If the errors are not just typos but in fact faulty or inflammatory statements of fact – a concern which has not come to fruition in any New Voices state – the law allows for changes. The “substantial disruption” standard would apply if a student journalist actually insisted on, for example, publishing the wrong date for the upcoming SAT test or the wrong location for the fire exits then the “substantial disruption” standard would allow the school to change or remove the false article, since it clearly would disrupt school operations to send students to the wrong fire exits or to the SAT on the wrong date.
There really are only two types of factually incorrect articles — the ones where the errors are so immaterial that they won’t do any harm, and the ones where the errors will do harm. And if the errors will really do any meaningful harm to the school’s ability to function, then the “substantial disruption” standard of New Voices legislation affords the school full authority to fix such errors.
Q: Won’t New Voices laws result in student media becoming the target of libel lawsuits?
A: Libel and other content-based lawsuits against student newspapers generally — and high school newspapers specifically — are extremely rare. To date, we are not aware of a single, reported court decision where a school district has been held liable for material published by its high school student media. As of 2019, there is now more than 170 years of combined history with these laws in the 14 New Voices states around the country, and if schools were being deluged by libel suits, we would certainly know it by now. They aren’t.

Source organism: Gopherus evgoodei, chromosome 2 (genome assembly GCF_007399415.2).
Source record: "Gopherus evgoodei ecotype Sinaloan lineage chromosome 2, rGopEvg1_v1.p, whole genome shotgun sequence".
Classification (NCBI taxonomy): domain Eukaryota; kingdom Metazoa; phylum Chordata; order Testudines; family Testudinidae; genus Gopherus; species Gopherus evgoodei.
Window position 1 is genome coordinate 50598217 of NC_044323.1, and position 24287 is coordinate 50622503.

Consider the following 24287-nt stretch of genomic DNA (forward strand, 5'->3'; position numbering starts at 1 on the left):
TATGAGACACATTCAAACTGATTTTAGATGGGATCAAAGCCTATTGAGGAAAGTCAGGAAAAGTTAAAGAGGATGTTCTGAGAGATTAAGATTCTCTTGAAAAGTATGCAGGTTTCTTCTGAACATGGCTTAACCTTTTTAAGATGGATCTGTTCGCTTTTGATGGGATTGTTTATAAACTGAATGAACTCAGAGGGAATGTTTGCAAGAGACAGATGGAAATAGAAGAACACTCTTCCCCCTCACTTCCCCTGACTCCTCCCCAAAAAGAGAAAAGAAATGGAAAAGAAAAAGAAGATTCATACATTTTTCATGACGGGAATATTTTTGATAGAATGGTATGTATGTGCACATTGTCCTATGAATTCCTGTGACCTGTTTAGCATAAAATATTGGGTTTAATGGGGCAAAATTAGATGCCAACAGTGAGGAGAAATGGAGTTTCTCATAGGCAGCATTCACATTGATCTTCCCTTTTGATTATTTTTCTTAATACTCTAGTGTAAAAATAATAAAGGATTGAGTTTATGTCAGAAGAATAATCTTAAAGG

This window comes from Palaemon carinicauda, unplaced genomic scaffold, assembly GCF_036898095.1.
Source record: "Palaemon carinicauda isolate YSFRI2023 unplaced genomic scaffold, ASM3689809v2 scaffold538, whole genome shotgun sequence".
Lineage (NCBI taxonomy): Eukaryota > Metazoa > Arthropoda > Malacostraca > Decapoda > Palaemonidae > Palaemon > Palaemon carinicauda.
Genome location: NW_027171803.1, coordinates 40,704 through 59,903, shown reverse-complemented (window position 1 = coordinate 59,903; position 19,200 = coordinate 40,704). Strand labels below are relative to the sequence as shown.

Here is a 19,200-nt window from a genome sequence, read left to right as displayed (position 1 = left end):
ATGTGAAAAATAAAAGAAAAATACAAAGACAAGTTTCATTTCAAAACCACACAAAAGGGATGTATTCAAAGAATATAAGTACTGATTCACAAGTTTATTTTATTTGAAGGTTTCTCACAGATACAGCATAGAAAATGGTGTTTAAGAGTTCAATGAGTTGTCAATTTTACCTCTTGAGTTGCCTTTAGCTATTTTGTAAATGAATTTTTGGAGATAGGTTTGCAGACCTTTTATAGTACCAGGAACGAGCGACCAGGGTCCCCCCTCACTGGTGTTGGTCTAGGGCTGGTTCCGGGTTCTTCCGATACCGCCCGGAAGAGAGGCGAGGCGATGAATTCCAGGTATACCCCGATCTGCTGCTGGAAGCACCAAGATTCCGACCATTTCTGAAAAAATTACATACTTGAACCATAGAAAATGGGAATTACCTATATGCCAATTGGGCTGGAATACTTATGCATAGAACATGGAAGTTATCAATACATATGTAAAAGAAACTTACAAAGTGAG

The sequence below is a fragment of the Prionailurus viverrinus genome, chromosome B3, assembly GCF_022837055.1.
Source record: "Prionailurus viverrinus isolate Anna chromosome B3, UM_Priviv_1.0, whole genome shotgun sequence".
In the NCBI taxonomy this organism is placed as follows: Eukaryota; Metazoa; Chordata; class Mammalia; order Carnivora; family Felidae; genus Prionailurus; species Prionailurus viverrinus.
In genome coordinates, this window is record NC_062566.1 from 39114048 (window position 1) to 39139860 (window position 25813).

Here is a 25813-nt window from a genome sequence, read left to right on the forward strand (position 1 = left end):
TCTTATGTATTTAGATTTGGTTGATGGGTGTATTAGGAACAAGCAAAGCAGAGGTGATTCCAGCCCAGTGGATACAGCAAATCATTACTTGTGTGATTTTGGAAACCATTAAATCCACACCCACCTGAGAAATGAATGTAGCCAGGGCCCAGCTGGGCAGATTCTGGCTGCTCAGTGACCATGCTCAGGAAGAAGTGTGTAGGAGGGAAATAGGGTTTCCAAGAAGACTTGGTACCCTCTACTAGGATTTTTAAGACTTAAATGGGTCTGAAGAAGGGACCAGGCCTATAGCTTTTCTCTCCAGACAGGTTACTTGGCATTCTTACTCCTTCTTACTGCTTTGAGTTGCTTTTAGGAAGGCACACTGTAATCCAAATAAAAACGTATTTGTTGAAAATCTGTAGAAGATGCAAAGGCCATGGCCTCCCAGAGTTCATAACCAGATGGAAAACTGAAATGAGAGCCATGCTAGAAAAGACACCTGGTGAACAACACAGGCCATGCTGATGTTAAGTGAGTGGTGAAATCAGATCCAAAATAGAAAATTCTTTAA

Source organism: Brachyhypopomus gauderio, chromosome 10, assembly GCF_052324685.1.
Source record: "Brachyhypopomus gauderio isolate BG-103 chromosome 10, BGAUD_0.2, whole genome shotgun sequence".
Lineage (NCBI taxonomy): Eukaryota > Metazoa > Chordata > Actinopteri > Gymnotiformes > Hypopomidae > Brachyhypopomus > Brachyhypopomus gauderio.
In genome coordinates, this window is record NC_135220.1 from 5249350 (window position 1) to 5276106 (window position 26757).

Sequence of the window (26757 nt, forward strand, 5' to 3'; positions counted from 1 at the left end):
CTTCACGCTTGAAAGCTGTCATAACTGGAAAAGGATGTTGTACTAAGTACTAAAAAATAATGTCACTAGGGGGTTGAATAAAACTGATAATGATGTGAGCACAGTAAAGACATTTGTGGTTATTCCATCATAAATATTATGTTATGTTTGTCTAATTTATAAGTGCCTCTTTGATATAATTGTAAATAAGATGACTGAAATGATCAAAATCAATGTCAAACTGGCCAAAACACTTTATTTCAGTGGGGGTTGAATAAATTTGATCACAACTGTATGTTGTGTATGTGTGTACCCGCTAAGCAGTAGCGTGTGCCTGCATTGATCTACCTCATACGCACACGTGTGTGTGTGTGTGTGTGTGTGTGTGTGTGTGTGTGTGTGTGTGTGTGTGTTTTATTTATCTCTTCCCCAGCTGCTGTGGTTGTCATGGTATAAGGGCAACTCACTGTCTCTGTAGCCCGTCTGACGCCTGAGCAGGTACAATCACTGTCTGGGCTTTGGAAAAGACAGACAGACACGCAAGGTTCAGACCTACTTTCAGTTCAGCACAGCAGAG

If a school district were genuinely worried about liability, they would be much better served by ending their football, cheerleading and other sports programs — which have sparked countless lawsuits — than worrying about their student media programs.
Q: Shouldn’t we be able to stop student journalists from bullying or harassing other students?
A: Journalistic ethics is a key part of any journalism curriculum, and advisers retain the ability to work with student journalists to ensure that their work meets these ethical standards. Further, New Voices laws allow school administrators to intervene when there is a clear and present danger that the work of school journalists will incite others to violate a lawful school policy, as long as that intervention is based on articulable facts and concerns and not just a general fear.
Q: Do New Voices laws protect my social media account?
A: Only if the account is sponsored by the school for student media purposes.